Artists explore landscapes at the forefront of social change
Discover the work of contemporary artists who have explored how the landscapes we love brought people together to shape the history of our nation.
Jeremy Deller, Jarvis Cocker and Bob and Roberta Smith are among the artists helping us tell the stories of the men and women who passionately fought for the rights we cherish today.
We're hosting a programme of events and exhibitions, overseen by Turner-Prize winning artist Jeremy Deller, to tell stories of four historic landscapes: Kinder Scout in Derbyshire, Tolpuddle in Dorset, Quarry Bank and Dunham Massey in Cheshire, and the Durham coast.
We commissioned the following artists to explore how communities connect with the history of these places today. These projects have been supported using public funding by the National Lottery through Arts Council England and with additional support from Art Fund.
Jarvis Cocker, Kinder Scout
Artist and musician Jarvis Cocker designed and led a guided walk along a trespass route taken in April 1932 by protesters fighting for the freedom to roam. This peaceful protest eventually opened up public access to the countryside and inspired the creation of National Parks.Young people from nearby towns and cities followed Jarvis on a walk full of artistic surprises.
You'll be able to follow Jarvis' 'Be Kinder Trail' from 6 July to 15 September, 10am-4pm
Among the highlights you'll experience are: a phone box (Jeremy Deller/Fraser Muggeridge Studio) where visitors can dial up an audio recording about the trespassers; an art installation inspired by the work of novelist Jon McGregor; and a jukebox (artist Ruth Evans) playing songs related to mass trespass, including Ewan MacColl's The Manchester Rambler and two songs about people's land rights by performer Jennifer Reid.
You can also download a recorded narrative from Jarvis to help you reflect on the surrounding landscape.
" The Kinder Scout trespassers put themselves on the line to get the law changed, giving everyone today the chance to walk around and get muddy at the weekend."
Bob and Roberta Smith at Tolpuddle, Dorset
Artist Bob and Roberta Smith ran workshops for people to paint pictures of the 300-year-old sycamore tree at Tolpuddle that symbolises the start of the trade union movement in Britain.
In 1833 six farm workers met under the branches of this tree to discuss poor wages and living conditions. They swore a secret oath to form a union but were later arrested and sentenced to seven years of penal labour in Australia. All six men were freed and pardoned after a mass public protest against their arrest, and were known as the 'Tolpuddle Martyrs'.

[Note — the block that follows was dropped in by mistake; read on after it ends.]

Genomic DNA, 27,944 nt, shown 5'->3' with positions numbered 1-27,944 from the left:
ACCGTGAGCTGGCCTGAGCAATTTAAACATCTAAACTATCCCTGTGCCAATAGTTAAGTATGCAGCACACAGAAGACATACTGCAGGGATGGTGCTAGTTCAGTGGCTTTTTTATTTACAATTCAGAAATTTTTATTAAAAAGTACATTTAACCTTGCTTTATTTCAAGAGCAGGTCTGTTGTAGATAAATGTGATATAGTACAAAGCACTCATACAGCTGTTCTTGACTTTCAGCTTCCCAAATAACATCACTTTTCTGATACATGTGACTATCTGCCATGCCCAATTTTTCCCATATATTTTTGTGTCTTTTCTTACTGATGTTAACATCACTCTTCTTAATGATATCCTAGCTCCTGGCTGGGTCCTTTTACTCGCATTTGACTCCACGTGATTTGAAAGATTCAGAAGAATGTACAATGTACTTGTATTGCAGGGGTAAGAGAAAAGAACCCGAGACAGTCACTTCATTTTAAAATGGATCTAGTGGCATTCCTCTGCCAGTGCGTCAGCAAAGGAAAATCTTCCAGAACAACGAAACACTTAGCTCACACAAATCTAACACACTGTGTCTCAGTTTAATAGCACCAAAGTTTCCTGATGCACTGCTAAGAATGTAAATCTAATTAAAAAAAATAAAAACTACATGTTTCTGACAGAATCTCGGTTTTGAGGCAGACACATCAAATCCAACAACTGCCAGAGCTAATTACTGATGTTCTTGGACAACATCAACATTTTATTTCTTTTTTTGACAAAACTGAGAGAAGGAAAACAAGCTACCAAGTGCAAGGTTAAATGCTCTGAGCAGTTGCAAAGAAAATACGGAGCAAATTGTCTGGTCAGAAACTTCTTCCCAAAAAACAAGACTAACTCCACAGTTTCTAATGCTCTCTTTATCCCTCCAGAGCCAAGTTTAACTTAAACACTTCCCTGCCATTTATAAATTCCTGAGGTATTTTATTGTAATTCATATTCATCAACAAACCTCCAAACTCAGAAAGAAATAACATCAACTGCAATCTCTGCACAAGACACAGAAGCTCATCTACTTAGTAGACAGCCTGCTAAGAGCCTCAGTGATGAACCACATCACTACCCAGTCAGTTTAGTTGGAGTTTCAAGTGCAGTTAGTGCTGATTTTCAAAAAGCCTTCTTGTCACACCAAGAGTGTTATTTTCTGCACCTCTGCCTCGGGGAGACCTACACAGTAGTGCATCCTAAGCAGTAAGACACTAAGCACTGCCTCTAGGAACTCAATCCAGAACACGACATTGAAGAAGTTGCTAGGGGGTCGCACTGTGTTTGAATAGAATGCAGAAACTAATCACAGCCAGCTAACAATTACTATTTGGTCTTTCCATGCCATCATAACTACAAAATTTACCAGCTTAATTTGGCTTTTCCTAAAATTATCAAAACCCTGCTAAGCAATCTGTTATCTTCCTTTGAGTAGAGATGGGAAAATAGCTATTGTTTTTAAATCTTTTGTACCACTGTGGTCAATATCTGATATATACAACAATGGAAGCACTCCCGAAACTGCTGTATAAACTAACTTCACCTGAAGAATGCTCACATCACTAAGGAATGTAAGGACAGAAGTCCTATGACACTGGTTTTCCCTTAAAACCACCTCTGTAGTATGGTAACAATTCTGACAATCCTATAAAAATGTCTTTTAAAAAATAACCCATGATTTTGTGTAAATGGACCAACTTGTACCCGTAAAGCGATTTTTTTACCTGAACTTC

The paintings from the workshops were turned into placards. Bob and Roberta also worked with schools and community groups to consider who today’s ‘Tolpuddle Martyrs’ are, and portraits of these people were painted on the backs of the placards.
Amber at the Durham coast
The film and photography collective Amber explored the industrial past of villages along stretches of the Durham coastline that we care for. The land surrounding villages such as Easington, once home to the largest coal mine in Europe, has been shaped by major social and environmental change. The artists explored how local people connect with their past and produced work based on their memories and hopes for the future.
Family of artists explore Quarry Bank and Dunham Massey, Cheshire
Gary Winters, his partner Grace Surman, and their two young children Hope and Merrick, are a family of artists. They've explored how the owners of Quarry Bank and Dunham Massey responded to the Peterloo Massacre, which claimed the lives of several people campaigning for parliamentary reform.
The family used video art and historical research to tell stories from both sides of the 1819 massacre, touching on ideas around rights and responsibilities, freedoms and the power to create change. You can see the artwork on display at both places and it will also form part of Peterloo 2019 - a special commemoration project led by Manchester Histories and the People's History Museum.
The projects above are part of People's Landscapes — a year-long programme of events and exhibitions inspired by the 200th anniversary of the Peterloo massacre. In 1819, tens of thousands gathered in St Peter’s Field, Manchester to campaign for parliamentary reform.